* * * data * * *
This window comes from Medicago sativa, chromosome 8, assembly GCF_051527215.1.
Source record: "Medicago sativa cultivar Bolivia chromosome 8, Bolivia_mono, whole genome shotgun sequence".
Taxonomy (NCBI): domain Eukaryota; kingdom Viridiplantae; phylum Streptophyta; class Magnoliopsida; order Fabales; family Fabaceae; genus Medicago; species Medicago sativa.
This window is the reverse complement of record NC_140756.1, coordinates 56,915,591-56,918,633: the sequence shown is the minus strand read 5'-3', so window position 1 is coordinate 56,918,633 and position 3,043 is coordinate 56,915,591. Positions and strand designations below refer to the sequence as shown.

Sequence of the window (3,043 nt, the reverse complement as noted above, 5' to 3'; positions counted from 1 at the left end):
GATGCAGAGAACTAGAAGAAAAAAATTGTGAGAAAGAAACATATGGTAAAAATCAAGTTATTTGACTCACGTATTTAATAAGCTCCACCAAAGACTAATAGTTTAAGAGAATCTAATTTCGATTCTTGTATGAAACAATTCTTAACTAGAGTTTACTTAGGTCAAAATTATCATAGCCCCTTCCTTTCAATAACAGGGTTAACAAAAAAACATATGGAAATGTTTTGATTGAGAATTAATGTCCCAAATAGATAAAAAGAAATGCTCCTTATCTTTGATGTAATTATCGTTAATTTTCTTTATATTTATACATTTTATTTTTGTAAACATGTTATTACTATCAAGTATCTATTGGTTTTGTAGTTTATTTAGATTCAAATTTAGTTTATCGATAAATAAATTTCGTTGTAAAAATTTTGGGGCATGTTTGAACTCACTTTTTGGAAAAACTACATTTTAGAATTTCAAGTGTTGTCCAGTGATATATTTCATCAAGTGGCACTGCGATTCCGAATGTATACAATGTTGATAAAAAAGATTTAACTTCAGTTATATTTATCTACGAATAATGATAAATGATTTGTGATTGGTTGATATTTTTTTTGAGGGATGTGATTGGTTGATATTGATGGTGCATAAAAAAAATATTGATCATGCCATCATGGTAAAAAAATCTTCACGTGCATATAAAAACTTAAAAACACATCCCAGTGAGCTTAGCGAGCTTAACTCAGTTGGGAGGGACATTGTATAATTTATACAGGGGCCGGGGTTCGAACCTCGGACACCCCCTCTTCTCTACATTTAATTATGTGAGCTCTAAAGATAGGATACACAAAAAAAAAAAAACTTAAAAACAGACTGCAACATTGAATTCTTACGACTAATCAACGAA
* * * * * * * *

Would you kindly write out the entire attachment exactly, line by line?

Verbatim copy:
This window comes from Medicago sativa, chromosome 8, assembly GCF_051527215.1.
Source record: "Medicago sativa cultivar Bolivia chromosome 8, Bolivia_mono, whole genome shotgun sequence".
Taxonomy (NCBI): domain Eukaryota; kingdom Viridiplantae; phylum Streptophyta; class Magnoliopsida; order Fabales; family Fabaceae; genus Medicago; species Medicago sativa.
This window is the reverse complement of record NC_140756.1, coordinates 56,915,591-56,918,633: the sequence shown is the minus strand read 5'-3', so window position 1 is coordinate 56,918,633 and position 3,043 is coordinate 56,915,591. Positions and strand designations below refer to the sequence as shown.

Sequence of the window (3,043 nt, the reverse complement as noted above, 5' to 3'; positions counted from 1 at the left end):
GATGCAGAGAACTAGAAGAAAAAAATTGTGAGAAAGAAACATATGGTAAAAATCAAGTTATTTGACTCACGTATTTAATAAGCTCCACCAAAGACTAATAGTTTAAGAGAATCTAATTTCGATTCTTGTATGAAACAATTCTTAACTAGAGTTTACTTAGGTCAAAATTATCATAGCCCCTTCCTTTCAATAACAGGGTTAACAAAAAAACATATGGAAATGTTTTGATTGAGAATTAATGTCCCAAATAGATAAAAAGAAATGCTCCTTATCTTTGATGTAATTATCGTTAATTTTCTTTATATTTATACATTTTATTTTTGTAAACATGTTATTACTATCAAGTATCTATTGGTTTTGTAGTTTATTTAGATTCAAATTTAGTTTATCGATAAATAAATTTCGTTGTAAAAATTTTGGGGCATGTTTGAACTCACTTTTTGGAAAAACTACATTTTAGAATTTCAAGTGTTGTCCAGTGATATATTTCATCAAGTGGCACTGCGATTCCGAATGTATACAATGTTGATAAAAAAGATTTAACTTCAGTTATATTTATCTACGAATAATGATAAATGATTTGTGATTGGTTGATATTTTTTTTGAGGGATGTGATTGGTTGATATTGATGGTGCATAAAAAAAATATTGATCATGCCATCATGGTAAAAAAATCTTCACGTGCATATAAAAACTTAAAAACACATCCCAGTGAGCTTAGCGAGCTTAACTCAGTTGGGAGGGACATTGTATAATTTATACAGGGGCCGGGGTTCGAACCTCGGACACCCCCTCTTCTCTACATTTAATTATGTGAGCTCTAAAGATAGGATACACAAAAAAAAAAAAACTTAAAAACAGACTGCAACATTGAATTCTTACGACTAATCAACGAA